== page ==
This is the second in a series of posts inspired by Salman Rushdie. For the previous one, see here. The next one is here.

The clerical fascists of Pakistan and Iran, and their supporters in the UK like Lord Ahmed, have spoken of Rushdie (or, in this case, the British state for honouring him) provoking Muslim anger, even violent anger, including suicide bombings. I didn’t think that many people here would treat that notion with anything but contempt, until I read discarded copies of Wednesday’s Times and Independent on the train today, and saw lots of letters from people with very British names, including relatives of British soldiers serving in Iraq, expressing exactly that view.

The idea of provocation has been expressed many times by western leftists and liberals. The idea that 9/11 was an example of “chickens coming home to roost” or that 7/7 was “blowback” for Iraq are variations on this theme.

A similar logic is at work in the claim that “we” (the West) are responsible for the tens of thousands, or indeed (if you accept the rather contentious Lancet methodology) hundreds of thousands (or even, if you have Lenny Lenin’s “dialectical” grasp of maths, “nearly a million”) deaths in Iraq. Clearly, the Coalition is directly responsible for many deaths in Iraq – insurgent combatants, but also far, far too many civilians killed as a result of criminally stupid blunders, tactical errors, excessive uses of force, mindless displays of muscle. But, the argument goes, “we” are also responsible for those killed by the insurgents and the sectarian gangs and the Al-Qaeda operatives and so on, because we removed Saddam, or simply because we are there.

These claims about provocation and responsibility say something about agency. Specifically, they say that “we” (the West, white folk) have agency – and “they” (the Muslims, the brown folk) don’t. “We” rationally calculate our actions – they simply respond mindlessly. This view is profoundly racist; it infantilises Muslims. It is time “we” gave Muslims enough respect as to hold them morally to account for their actions.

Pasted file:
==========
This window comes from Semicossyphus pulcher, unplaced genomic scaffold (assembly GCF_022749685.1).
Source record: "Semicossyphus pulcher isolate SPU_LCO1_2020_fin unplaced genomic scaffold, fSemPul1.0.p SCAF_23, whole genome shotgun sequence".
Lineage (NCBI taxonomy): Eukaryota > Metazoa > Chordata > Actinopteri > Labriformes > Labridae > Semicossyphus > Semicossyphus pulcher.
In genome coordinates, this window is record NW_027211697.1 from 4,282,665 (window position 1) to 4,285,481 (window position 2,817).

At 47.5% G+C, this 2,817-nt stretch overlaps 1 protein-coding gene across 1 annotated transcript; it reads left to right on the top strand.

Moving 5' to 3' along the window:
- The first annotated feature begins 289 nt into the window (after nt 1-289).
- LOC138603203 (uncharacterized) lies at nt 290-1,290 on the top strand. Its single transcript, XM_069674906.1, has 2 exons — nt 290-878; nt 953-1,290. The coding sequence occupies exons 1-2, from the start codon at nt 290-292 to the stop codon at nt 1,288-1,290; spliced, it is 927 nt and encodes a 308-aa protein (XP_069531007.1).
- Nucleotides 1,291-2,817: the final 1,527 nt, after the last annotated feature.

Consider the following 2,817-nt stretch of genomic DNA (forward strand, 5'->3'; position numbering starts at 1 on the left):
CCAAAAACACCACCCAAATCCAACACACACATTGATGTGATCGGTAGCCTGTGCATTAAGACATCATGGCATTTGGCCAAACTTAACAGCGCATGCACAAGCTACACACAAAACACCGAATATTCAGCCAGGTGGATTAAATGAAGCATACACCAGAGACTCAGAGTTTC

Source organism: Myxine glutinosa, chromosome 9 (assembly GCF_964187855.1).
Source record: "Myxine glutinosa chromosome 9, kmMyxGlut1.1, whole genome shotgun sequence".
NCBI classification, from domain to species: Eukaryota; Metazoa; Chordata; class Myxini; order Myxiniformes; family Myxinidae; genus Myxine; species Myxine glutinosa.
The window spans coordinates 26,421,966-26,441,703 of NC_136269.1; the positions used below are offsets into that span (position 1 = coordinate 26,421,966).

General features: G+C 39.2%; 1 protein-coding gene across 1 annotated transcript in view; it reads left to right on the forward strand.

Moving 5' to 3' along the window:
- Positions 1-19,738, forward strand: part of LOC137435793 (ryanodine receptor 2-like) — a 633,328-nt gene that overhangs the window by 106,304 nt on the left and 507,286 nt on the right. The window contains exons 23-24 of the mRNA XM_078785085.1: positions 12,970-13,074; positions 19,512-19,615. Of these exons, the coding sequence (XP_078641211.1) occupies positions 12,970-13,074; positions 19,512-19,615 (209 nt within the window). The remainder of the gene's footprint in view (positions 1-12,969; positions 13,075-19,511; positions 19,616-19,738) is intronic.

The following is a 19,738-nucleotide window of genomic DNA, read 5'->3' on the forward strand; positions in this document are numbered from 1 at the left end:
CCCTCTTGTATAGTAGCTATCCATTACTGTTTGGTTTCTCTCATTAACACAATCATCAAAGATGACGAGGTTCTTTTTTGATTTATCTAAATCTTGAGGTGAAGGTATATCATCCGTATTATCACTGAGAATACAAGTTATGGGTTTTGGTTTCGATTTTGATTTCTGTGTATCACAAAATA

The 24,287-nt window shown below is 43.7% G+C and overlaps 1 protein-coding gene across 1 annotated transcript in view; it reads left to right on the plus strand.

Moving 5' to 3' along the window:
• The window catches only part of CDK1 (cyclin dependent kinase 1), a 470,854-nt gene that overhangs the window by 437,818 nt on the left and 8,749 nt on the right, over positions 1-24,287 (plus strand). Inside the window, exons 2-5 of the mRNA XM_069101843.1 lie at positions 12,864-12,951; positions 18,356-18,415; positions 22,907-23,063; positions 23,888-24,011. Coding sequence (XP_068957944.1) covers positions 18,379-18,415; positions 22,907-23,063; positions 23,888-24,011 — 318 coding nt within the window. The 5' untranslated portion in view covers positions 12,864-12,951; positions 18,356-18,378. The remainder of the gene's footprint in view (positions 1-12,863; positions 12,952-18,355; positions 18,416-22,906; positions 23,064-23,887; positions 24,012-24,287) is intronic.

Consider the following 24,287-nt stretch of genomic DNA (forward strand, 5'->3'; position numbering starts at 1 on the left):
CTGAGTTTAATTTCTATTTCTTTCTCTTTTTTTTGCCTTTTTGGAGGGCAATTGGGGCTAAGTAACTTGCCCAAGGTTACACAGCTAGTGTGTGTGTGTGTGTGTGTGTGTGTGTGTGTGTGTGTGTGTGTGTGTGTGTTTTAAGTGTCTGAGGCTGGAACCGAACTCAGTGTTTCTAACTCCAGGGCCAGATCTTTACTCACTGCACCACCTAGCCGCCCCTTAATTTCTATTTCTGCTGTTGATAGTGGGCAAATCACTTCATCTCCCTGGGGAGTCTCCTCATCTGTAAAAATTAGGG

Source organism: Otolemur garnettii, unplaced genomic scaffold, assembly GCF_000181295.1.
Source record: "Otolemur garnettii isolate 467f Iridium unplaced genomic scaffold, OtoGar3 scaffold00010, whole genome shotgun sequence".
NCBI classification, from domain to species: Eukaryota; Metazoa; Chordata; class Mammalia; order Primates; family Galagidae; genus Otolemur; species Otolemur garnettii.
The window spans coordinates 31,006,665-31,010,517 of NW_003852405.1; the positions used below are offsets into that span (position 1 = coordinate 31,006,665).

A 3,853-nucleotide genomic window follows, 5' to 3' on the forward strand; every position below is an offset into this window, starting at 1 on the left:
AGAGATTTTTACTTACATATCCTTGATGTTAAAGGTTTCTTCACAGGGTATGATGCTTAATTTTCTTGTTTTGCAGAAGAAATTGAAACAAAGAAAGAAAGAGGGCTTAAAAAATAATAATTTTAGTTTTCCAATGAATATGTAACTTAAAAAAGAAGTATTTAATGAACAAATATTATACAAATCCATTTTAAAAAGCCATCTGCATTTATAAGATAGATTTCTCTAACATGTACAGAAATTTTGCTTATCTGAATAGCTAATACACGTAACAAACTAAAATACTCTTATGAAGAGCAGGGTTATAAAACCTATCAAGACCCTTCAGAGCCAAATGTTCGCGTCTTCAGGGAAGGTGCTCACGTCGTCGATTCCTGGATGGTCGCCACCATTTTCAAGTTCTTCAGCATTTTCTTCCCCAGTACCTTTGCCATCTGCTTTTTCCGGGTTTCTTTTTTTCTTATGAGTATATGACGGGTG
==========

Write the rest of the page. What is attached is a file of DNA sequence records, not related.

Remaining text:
Trackback: Judeopundit, including other links on the same subject.


Anonymous said…
The Islamist and strasserite Lenny the Loon at Stalin's Tombola is on record as denying the validity of dialectics and application to the historical process. Thus is Historical Materialism cast out in favour of idealist Volkstheorie - or a sperm theory of history.
Incognito said…
How do you hold a people/religion morally accountable, Bob, when they have no morals or conscience, because their religion states that it's okay to kill others who do not subscribe to their religious doctrine?
Frank Partisan said…
I don't support what some call the Iraqi resistance. There is nothing progressive about the Islamists or warlords.

You have the US arming both sides now. I think they also lost moral standing.

I haven't heard a credible alternative to "The Lancet" article. Bush used a number like 50,000.
bob said…

I put dialectics in scare quotes because I think that the "anti-imperialist" late-Leninist politics of Stop the War etc is the completely undialectical non-Marxist thinking


People need to be held to account whatever their teaching. I believe that human moral capacity exceeds the straitjackets imposed by ideology and religion.

Credible alternatives to Lancet:

The UN, the Iraqi health ministry and Iraq Body Count, using radically different methodologies, have come to very similar counts. These counts are certainly "conservative" - as they are based on officially reported death (reported to the Iraqi mortuaries etc or reported by the media) and thus miss the unreported individual deaths of people beyond the reach of the authorities. Their counts are roughly a tenth of the Lancet count, though. Lancet is almost certainly a "liberal" estimate, as it is open to the possiblity of deaths being reported multiply (as the methodology assumes a Western-style nuclear household with one family per home and no extended families across homes). Lancet's methodology also allows for unusual local conditions to be skew the count radically, and appears to have been subject to numerous inaccuracies.

Whatever count is most credible, the number is obscene and unacceptable. The number the West is responsible for is outrageous. But the "resistance" has long ago started to kill far more Iraqis than the Coalition, yet the Coalition is still held responsible for these deaths.